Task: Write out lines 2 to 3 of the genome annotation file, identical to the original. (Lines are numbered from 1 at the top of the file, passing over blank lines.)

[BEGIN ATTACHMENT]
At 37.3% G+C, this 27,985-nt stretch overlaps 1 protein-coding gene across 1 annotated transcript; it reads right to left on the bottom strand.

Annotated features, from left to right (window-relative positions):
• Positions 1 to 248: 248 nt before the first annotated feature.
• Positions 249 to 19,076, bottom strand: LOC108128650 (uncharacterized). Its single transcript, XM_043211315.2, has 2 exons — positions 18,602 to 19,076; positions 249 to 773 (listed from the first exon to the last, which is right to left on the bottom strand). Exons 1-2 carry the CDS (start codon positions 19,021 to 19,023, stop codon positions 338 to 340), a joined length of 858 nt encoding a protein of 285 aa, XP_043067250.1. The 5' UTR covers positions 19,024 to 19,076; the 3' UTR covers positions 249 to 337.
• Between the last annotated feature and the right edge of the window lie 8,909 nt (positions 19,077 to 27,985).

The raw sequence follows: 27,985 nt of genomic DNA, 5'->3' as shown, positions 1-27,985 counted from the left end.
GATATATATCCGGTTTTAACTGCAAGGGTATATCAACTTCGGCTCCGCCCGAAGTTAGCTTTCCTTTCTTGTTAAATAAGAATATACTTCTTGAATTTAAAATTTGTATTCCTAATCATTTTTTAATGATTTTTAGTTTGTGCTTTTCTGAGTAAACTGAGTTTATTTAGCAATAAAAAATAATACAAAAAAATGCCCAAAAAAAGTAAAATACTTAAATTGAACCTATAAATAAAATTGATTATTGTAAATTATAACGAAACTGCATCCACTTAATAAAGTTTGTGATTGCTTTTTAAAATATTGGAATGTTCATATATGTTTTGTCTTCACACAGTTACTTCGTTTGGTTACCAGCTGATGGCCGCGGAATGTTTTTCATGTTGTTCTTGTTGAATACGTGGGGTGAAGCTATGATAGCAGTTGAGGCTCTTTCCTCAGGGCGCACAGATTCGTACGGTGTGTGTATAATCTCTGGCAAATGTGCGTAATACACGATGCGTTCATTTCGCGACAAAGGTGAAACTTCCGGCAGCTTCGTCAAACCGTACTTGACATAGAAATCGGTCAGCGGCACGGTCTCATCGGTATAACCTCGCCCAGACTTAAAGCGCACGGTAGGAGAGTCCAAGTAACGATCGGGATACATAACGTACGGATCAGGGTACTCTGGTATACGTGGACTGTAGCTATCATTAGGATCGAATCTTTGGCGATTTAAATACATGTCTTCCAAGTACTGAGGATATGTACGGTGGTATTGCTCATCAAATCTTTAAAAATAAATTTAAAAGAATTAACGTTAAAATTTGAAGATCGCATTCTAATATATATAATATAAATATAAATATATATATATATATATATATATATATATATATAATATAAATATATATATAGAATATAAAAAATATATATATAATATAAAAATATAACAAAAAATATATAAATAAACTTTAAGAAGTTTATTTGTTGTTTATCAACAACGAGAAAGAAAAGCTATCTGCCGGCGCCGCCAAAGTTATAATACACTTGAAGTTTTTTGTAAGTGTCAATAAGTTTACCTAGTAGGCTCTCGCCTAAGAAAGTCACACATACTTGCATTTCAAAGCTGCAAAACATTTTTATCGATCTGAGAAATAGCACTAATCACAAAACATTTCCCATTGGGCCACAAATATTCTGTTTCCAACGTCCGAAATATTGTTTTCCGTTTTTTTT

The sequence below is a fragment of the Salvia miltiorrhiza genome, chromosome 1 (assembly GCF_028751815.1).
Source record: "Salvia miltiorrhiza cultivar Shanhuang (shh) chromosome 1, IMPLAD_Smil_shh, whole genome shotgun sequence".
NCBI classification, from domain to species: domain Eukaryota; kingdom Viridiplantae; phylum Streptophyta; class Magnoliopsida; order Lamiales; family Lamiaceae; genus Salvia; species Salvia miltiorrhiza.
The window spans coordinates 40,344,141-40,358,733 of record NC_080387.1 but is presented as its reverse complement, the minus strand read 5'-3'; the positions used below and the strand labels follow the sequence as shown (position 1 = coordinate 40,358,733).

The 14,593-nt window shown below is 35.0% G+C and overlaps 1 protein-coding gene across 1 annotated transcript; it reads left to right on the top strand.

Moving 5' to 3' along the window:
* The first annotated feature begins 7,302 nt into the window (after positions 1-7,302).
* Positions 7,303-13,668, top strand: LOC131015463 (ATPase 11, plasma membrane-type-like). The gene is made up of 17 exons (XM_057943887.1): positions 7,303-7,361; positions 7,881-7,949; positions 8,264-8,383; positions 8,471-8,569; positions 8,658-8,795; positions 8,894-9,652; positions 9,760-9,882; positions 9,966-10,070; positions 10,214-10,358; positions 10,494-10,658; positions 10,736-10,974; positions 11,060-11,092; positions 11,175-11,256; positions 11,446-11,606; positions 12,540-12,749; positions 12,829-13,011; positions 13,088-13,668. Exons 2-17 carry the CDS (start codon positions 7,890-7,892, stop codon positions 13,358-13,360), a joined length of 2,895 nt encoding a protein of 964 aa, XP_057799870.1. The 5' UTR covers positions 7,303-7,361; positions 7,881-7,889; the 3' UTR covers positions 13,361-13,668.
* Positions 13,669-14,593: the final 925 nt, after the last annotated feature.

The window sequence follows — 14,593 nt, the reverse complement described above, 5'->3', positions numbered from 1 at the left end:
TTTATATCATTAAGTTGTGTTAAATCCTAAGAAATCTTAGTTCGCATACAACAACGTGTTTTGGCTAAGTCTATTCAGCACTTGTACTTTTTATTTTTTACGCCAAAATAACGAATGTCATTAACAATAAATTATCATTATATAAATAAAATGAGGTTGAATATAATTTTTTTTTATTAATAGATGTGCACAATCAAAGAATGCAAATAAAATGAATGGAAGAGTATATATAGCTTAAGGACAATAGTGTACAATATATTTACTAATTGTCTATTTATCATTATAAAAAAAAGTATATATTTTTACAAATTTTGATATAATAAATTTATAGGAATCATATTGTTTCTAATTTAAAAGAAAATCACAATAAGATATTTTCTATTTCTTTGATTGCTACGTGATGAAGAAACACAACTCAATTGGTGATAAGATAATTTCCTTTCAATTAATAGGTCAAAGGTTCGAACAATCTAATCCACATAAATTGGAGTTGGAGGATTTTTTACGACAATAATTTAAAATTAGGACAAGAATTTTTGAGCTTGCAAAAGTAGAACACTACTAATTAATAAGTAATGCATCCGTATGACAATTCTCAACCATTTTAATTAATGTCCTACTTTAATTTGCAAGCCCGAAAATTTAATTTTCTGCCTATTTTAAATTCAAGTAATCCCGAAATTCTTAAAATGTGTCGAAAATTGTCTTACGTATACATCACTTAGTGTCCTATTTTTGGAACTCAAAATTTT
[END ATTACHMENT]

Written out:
Annotated features, from left to right (window-relative positions):
• Positions 1 to 248: 248 nt before the first annotated feature.